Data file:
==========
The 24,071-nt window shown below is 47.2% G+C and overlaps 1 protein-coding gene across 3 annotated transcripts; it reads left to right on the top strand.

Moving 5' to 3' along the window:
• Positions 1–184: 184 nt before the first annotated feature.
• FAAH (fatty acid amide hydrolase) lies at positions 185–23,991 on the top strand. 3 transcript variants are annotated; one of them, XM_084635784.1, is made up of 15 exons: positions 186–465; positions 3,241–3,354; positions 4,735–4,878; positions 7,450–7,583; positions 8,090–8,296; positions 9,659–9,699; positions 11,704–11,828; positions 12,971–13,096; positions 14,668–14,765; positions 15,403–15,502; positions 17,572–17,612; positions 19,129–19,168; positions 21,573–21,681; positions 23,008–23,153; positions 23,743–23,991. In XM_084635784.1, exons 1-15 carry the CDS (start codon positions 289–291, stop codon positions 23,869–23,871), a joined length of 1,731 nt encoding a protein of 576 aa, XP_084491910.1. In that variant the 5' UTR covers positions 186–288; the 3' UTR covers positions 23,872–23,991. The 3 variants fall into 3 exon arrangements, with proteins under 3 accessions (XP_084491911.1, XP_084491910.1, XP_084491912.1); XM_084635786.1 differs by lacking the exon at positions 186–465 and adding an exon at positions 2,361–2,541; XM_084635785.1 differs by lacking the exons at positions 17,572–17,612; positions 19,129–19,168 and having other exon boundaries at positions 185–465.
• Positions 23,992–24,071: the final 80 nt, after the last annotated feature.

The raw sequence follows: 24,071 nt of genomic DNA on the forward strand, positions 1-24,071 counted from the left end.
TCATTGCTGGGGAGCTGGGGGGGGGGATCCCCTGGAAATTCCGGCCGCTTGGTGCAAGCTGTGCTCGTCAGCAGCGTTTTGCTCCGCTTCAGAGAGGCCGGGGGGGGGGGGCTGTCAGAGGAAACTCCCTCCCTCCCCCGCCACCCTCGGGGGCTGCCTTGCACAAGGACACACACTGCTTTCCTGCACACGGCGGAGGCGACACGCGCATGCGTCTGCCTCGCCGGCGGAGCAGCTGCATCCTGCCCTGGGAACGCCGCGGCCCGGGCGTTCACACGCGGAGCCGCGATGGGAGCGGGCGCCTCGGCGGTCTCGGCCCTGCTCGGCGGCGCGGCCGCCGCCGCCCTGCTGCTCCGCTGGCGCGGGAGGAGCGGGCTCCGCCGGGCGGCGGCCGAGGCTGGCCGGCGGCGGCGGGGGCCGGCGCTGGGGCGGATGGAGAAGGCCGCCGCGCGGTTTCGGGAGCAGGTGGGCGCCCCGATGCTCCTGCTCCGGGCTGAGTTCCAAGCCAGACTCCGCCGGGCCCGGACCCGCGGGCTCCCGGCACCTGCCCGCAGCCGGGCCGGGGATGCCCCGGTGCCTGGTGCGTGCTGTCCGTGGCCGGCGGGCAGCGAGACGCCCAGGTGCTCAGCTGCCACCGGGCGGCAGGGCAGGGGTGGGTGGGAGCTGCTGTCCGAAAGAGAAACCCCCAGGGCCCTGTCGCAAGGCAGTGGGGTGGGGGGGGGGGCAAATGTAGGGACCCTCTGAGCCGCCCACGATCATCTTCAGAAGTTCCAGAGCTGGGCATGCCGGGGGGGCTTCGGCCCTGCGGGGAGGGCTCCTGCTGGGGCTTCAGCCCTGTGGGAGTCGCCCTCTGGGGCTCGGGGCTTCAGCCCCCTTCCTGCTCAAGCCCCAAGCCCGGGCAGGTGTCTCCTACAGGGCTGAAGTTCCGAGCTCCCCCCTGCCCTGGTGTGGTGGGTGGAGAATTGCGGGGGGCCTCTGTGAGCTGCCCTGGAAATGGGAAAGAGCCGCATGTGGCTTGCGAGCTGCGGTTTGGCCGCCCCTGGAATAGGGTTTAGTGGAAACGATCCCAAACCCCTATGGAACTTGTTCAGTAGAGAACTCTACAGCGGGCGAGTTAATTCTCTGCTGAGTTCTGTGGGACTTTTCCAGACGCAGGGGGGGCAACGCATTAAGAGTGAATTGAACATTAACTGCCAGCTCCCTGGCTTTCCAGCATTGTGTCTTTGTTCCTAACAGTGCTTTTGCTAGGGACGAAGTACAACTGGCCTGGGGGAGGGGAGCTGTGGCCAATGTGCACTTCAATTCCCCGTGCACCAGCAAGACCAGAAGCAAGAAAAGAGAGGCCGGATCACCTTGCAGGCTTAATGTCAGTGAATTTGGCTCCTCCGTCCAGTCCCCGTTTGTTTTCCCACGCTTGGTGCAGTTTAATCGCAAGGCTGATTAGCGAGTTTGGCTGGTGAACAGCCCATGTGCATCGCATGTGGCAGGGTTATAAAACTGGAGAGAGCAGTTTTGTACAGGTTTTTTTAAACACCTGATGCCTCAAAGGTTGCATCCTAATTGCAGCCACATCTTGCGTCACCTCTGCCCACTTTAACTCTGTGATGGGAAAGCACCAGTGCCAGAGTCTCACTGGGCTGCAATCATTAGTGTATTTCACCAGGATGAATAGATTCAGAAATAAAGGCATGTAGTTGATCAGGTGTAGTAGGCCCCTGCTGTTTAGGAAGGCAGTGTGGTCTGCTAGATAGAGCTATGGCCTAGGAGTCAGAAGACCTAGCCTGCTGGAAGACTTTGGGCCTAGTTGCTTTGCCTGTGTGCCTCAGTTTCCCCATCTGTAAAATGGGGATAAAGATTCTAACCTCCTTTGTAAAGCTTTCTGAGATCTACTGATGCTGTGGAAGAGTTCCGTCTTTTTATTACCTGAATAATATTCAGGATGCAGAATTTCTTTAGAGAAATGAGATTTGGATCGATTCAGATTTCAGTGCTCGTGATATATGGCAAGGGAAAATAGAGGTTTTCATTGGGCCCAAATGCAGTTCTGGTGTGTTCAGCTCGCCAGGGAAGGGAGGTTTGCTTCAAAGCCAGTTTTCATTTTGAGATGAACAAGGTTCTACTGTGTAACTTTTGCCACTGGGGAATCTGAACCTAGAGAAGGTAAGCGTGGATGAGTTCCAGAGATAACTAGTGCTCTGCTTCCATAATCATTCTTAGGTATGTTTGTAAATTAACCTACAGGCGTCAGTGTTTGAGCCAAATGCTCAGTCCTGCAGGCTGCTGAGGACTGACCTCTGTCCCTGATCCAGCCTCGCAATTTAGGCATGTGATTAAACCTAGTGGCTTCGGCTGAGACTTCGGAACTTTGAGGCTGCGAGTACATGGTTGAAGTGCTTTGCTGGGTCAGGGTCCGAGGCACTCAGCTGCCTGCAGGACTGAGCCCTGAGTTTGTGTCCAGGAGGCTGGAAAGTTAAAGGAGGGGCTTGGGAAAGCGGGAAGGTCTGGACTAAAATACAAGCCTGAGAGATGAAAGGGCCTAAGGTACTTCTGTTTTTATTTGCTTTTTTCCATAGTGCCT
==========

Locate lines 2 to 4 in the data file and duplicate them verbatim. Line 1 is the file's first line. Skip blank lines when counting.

Moving 5' to 3' along the window:
• Positions 1–184: 184 nt before the first annotated feature.
• FAAH (fatty acid amide hydrolase) lies at positions 185–23,991 on the top strand. 3 transcript variants are annotated; one of them, XM_084635784.1, is made up of 15 exons: positions 186–465; positions 3,241–3,354; positions 4,735–4,878; positions 7,450–7,583; positions 8,090–8,296; positions 9,659–9,699; positions 11,704–11,828; positions 12,971–13,096; positions 14,668–14,765; positions 15,403–15,502; positions 17,572–17,612; positions 19,129–19,168; positions 21,573–21,681; positions 23,008–23,153; positions 23,743–23,991. In XM_084635784.1, exons 1-15 carry the CDS (start codon positions 289–291, stop codon positions 23,869–23,871), a joined length of 1,731 nt encoding a protein of 576 aa, XP_084491910.1. In that variant the 5' UTR covers positions 186–288; the 3' UTR covers positions 23,872–23,991. The 3 variants fall into 3 exon arrangements, with proteins under 3 accessions (XP_084491911.1, XP_084491910.1, XP_084491912.1); XM_084635786.1 differs by lacking the exon at positions 186–465 and adding an exon at positions 2,361–2,541; XM_084635785.1 differs by lacking the exons at positions 17,572–17,612; positions 19,129–19,168 and having other exon boundaries at positions 185–465.